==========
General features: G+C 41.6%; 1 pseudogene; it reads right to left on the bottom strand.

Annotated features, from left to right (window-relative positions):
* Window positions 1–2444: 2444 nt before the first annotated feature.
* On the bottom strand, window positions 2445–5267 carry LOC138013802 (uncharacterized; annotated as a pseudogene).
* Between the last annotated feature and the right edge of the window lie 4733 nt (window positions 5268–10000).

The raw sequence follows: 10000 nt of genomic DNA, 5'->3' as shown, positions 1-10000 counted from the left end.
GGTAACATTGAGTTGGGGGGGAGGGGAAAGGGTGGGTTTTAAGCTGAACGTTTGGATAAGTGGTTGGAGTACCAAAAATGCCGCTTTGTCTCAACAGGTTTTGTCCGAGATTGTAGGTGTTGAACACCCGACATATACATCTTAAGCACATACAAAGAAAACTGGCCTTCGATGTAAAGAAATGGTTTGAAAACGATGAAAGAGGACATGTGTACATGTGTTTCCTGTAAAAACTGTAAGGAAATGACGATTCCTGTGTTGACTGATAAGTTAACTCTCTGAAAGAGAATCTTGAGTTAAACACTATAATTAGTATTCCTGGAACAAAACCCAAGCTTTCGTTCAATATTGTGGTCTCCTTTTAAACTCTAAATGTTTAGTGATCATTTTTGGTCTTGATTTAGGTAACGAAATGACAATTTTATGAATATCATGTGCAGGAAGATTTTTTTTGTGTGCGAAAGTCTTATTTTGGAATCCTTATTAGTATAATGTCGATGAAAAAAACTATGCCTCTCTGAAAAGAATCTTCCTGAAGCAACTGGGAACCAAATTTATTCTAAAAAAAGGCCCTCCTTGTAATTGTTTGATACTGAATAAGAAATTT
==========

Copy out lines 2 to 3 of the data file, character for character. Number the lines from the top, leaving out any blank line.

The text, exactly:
Annotated features, from left to right (window-relative positions):
* Window positions 1–2444: 2444 nt before the first annotated feature.